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NY L88327

November 18, 2005

CLA-2-61:RR:NC:TA:N3:356 L88327


TARIFF NO.: 6105.10.0010

Ms. Rebecca Cheung
Federated Merchandising Group
11 Penn Plaza
New York, NY 10001

RE: The tariff classification and status under the Caribbean Basin Trade Partnership Act (CBTPA) for men’s knit polo shirts from Guatemala.

Dear Ms. Cheung:

In your letter dated October 18, 2005, you requested a ruling on the tariff classification and status under the Caribbean Basin Trade Partnership Act (CBTPA) for men’s knit shirts. As requested, your samples will be returned.

Styles 3383A and 3383B are men’s polo shirts constructed from 100 percent cotton, pique knit fabric that measures 13 stitches per linear centimeter counted in the horizontal direction and 19 stitches per linear centimeter counted in the vertical direction. Styles 3383A and 3383B feature a rib knit spread collar, a partial front opening with three button closures, short sleeves with rib knit cuffs, and a straight, hemmed bottom with side slits. Style 3383A also has a self-fabric half moon at the rear neckline and woven twill fabric backing the left side of the placket. Both garments have narrow twill tape finishing the side slits and woven interfacing in the placket and the collar band.

The applicable subheading for Styles 3383A and 3383B will be 6105.10.0010, Harmonized Tariff Schedule of the United States, (HTS), which provides for: men’s or boys’ shirts, knitted or crocheted: of cotton: men's. The general rate of duty is 19.7 percent ad valorem.

You state that the pique knit fabric is formed in Guatemala from U. S. yarns. The knit-to-shape collar and cuffs are also knit in Guatemala from U.S. yarns. The fabric is cut and assembled into finished garments in Guatemala. The buttons are from Hong Kong. The labels and hangtags are of foreign origin and shipped to Guatemala. The sewing thread is from Guatemala. The twill fabric backing the placket of Style 3383A, the interlining in the placket and collar band of both styles, and the narrow twill tape sewn to the side slits of both styles will be either formed in the United States or Guatemala from U.S. yarns (Option #1) or formed in the U.S. or Guatemala from non-U.S. yarns (Option #2). The garments will be shipped directly to the United States from Guatemala.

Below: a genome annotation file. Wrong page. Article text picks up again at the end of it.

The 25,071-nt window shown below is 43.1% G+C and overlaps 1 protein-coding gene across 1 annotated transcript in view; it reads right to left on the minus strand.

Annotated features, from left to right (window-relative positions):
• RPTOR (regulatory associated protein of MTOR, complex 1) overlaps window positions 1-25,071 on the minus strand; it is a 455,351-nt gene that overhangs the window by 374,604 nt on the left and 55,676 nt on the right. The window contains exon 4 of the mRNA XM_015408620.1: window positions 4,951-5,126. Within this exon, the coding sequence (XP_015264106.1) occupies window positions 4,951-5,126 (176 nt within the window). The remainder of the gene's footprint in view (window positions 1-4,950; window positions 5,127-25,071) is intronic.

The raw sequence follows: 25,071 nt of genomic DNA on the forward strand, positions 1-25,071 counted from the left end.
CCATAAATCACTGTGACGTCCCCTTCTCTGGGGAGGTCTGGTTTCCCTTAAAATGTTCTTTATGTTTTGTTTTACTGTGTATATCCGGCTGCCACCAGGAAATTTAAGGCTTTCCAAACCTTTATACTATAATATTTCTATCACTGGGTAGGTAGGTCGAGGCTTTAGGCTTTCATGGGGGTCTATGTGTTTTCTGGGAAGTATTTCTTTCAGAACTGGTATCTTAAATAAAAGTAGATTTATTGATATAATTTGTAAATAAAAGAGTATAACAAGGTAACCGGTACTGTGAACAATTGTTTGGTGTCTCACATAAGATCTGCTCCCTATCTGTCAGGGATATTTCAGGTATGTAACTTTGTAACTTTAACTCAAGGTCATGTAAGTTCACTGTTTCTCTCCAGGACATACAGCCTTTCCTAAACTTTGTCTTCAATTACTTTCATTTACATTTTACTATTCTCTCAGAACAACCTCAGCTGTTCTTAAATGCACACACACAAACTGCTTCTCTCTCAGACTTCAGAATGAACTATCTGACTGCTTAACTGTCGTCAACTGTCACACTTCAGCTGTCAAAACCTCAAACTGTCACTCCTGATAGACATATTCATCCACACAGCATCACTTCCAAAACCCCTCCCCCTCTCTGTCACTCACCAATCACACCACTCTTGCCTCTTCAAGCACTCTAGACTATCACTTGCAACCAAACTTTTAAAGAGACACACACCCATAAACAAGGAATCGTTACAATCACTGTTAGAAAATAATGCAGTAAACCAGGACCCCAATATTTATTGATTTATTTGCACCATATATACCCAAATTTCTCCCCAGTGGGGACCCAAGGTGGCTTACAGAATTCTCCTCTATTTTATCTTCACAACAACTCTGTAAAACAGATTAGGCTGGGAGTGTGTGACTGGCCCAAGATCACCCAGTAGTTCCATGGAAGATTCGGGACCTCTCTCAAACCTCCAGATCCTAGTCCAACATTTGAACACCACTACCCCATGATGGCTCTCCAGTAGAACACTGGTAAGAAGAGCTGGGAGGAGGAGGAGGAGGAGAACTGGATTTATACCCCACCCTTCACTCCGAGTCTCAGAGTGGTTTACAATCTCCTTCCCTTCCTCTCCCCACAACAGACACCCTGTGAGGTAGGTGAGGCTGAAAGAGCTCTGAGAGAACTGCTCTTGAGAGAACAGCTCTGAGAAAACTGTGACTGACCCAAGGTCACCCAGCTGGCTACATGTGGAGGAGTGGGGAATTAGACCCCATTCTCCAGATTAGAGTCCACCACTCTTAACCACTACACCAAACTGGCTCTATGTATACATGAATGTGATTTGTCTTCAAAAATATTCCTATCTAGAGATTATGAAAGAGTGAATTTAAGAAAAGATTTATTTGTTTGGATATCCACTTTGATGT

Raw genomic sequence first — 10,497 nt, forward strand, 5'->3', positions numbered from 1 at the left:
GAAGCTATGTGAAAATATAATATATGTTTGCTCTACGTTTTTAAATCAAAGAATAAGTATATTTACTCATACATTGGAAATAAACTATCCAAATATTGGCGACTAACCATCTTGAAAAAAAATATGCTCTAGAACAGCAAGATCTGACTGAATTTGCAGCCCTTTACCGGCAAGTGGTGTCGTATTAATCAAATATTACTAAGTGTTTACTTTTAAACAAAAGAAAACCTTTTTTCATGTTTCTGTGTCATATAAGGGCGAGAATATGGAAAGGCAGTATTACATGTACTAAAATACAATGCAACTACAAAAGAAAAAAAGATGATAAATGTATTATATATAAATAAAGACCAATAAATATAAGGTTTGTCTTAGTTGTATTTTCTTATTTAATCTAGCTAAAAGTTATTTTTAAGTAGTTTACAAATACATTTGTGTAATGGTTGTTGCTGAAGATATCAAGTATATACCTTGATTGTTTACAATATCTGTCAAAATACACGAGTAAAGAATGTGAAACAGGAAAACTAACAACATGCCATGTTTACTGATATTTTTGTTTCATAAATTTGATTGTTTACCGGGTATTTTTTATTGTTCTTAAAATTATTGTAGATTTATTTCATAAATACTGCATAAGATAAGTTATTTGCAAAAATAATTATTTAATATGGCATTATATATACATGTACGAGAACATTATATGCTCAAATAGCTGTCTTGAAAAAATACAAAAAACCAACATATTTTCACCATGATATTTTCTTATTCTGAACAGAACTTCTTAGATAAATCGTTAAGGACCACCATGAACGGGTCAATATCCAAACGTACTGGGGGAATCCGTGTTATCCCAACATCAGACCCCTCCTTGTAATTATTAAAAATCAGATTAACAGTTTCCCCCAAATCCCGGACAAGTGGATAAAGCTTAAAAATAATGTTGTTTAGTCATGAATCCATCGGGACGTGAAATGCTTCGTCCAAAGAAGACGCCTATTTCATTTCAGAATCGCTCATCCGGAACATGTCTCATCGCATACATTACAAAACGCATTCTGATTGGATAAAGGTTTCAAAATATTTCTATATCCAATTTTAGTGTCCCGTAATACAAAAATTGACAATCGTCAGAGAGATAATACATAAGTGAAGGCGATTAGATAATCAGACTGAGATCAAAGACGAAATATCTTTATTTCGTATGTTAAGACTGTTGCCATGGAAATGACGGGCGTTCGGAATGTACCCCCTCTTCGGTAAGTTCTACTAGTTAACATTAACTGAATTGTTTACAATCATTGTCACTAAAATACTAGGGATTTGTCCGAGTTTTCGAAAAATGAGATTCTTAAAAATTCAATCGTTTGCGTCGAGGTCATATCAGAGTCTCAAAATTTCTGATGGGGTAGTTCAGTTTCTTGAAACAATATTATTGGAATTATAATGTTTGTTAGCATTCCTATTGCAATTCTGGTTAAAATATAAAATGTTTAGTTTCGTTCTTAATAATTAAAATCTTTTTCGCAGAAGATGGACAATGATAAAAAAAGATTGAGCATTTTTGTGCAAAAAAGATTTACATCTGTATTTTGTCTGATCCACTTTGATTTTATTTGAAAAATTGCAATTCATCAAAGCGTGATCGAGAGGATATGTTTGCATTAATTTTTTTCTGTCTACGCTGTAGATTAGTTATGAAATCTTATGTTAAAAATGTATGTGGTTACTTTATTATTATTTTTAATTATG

U.S. note 1 to Chapter 98, subchapter XX designates Guatemala as a beneficiary country under the Caribbean Basin Trade Partnership Act. You inquire whether the garments are eligible for duty free treatment under 9820.11.09, HTS, of the CBTPA. HTSUS 9820.11.09 provides for:

Apparel articles (other than socks provided for in heading 6115 of the tariff schedule) knit to shape in such a country form yarns wholly formed in the United States; knitted or crocheted apparel articles (except t-shirts, other than underwear, classifiable in subheadings 6109.10.00 and 6109.90.10 and described in subheading 9820.11.12) cut and wholly assembled in one or more such countries from fabrics formed in one or more such countries or from fabrics formed in one or more such countries and the United States, all the foregoing from yarns wholly formed in the United States (including fabrics not formed from yarns, if such fabrics are classifiable in heading 5602 or 5603 of the tariff schedule and are formed in one or more such counties); and subject to the provisions of U.S. note 2 (d) to this subchapter.

The buttons, labels and hangtags are considered findings and trimmings and their foreign origin would not affect eligibility for preferential treatment under the CBTPA as long as their cost does not exceed 25 percent of the cost of the components of the assembled article. The knit-to-shape collars and cuffs, however, are not considered fabric, they are considered knit components of the garment, and their use would preclude eligibility under the CPTPA. The issue of other findings and trimmings and the de minimus amount of allowable foreign yarns is, therefore, moot in this instance.

Styles 3383A and 3383B fall within textile category designation 338. Quota and visa status are the result of international agreements that are subject to frequent renegotiations and changes. To obtain the most current information as to whether quota and visa requirements apply to this merchandise, we suggest that you check, close to the time of shipment, the “Textile Status Report for Absolute Quotas” available at our web site at www.cbp.gov. In addition, you will find current information on textile import quotas, textile safeguard actions and related issues at the web site of the Office of Textiles and Apparel, at otexa.ita.doc.gov.

This ruling is being issued under the provisions of Part 177 of the Customs Regulations (19 C.F.R. 177).

A copy of this ruling letter or the control number indicated above should be provided with the entry documents filed at the time this merchandise is imported. If you have any questions regarding this ruling, contact National Import Specialist Mary Ryan at 646-733-3271.


Robert B. Swierupski

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